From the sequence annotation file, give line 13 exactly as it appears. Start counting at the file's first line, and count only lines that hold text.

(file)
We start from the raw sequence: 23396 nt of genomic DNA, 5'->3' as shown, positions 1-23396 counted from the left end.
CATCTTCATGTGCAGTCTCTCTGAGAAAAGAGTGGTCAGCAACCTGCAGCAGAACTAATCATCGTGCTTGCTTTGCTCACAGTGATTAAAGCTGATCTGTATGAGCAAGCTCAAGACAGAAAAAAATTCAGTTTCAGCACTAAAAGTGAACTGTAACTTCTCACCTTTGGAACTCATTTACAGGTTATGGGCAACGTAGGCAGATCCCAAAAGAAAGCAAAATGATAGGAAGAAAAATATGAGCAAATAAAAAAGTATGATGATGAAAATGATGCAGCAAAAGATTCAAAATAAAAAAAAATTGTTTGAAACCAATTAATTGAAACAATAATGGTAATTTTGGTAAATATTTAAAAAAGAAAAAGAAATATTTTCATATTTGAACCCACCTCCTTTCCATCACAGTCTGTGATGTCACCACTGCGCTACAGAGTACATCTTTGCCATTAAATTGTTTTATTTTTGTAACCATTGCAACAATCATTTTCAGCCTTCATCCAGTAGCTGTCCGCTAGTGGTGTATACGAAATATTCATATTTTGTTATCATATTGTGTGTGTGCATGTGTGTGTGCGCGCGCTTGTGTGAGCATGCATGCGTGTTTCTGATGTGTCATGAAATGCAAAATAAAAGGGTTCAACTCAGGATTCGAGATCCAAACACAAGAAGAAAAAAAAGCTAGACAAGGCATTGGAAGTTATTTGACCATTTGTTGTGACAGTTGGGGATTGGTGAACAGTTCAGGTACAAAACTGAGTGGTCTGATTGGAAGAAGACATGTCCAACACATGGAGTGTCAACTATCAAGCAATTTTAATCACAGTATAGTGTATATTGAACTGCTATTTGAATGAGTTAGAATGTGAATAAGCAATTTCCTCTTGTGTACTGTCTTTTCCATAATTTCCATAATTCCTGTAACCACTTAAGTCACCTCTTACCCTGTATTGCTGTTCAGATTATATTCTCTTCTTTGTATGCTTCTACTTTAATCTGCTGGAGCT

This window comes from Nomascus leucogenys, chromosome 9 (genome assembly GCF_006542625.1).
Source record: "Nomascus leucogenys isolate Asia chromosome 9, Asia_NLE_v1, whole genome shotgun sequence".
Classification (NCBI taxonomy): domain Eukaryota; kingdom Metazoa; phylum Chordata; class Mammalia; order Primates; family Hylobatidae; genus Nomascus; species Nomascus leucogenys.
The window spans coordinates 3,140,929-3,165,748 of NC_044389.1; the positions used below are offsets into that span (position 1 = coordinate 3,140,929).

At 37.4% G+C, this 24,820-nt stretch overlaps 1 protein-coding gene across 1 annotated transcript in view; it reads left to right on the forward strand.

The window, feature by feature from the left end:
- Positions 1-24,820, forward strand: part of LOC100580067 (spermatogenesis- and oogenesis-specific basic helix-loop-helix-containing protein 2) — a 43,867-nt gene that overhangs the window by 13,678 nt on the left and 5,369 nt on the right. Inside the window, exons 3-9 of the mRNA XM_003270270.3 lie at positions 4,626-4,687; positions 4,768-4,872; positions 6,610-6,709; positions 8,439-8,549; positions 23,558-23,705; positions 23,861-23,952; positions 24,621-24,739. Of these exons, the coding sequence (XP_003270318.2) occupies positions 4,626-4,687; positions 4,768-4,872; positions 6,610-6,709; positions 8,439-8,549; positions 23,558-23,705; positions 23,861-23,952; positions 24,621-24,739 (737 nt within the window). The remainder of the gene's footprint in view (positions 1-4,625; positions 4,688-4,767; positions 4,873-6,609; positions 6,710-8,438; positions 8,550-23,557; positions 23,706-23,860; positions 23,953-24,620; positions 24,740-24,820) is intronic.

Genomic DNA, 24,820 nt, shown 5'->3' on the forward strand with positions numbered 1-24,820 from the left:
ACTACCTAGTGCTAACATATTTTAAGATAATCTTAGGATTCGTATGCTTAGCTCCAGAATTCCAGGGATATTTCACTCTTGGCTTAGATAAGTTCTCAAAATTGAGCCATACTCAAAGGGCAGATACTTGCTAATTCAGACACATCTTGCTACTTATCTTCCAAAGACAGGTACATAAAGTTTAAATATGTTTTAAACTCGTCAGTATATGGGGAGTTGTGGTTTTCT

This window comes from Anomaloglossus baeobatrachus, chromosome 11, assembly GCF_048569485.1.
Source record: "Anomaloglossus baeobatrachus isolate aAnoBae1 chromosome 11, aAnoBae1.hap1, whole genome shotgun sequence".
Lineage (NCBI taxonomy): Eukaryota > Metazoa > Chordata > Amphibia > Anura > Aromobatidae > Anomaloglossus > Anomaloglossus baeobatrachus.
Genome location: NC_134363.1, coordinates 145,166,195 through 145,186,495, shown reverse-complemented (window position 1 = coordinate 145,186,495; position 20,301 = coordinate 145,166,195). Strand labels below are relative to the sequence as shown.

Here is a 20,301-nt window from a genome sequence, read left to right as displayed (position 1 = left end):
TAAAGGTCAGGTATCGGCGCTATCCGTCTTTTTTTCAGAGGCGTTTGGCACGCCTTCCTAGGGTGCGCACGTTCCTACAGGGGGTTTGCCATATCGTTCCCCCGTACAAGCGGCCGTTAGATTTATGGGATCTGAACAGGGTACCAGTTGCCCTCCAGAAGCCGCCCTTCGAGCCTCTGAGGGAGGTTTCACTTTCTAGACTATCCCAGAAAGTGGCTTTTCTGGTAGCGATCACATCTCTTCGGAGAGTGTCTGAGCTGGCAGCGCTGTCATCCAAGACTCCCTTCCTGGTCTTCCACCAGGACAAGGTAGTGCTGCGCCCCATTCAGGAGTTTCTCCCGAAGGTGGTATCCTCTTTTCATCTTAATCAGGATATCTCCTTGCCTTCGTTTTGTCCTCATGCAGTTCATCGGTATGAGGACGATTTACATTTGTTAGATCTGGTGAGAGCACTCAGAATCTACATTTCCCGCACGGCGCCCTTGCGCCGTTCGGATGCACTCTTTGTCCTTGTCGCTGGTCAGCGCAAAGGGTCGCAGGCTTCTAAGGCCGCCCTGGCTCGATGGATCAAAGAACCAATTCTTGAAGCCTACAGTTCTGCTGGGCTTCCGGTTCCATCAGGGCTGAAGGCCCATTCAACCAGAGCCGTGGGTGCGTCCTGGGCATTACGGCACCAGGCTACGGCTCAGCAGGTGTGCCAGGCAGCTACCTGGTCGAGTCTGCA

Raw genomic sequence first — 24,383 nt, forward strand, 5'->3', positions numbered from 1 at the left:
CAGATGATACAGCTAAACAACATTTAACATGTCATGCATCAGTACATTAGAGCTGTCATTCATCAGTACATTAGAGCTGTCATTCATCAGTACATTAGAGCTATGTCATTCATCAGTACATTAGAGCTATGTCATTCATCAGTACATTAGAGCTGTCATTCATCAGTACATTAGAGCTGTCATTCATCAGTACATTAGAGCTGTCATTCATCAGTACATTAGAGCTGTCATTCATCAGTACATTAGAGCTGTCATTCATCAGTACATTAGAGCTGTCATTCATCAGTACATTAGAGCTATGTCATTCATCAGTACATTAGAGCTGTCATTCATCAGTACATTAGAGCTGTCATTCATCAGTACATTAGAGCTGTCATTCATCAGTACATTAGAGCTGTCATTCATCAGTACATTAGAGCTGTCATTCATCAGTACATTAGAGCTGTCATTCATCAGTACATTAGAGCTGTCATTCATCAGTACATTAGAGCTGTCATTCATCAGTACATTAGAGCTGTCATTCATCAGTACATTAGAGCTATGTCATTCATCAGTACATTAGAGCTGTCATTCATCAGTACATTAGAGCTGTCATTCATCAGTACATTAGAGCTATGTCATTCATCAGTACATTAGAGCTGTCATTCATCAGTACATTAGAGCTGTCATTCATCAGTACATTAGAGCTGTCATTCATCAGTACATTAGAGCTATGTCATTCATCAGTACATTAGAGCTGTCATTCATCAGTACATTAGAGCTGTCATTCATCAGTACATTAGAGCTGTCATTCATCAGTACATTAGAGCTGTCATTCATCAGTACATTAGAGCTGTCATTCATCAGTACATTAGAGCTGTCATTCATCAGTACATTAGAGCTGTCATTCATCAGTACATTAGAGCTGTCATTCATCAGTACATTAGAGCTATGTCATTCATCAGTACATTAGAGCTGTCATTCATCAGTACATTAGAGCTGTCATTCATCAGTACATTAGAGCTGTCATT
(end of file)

Source record: "Anomaloglossus baeobatrachus isolate aAnoBae1 chromosome 11, aAnoBae1.hap1, whole genome shotgun sequence".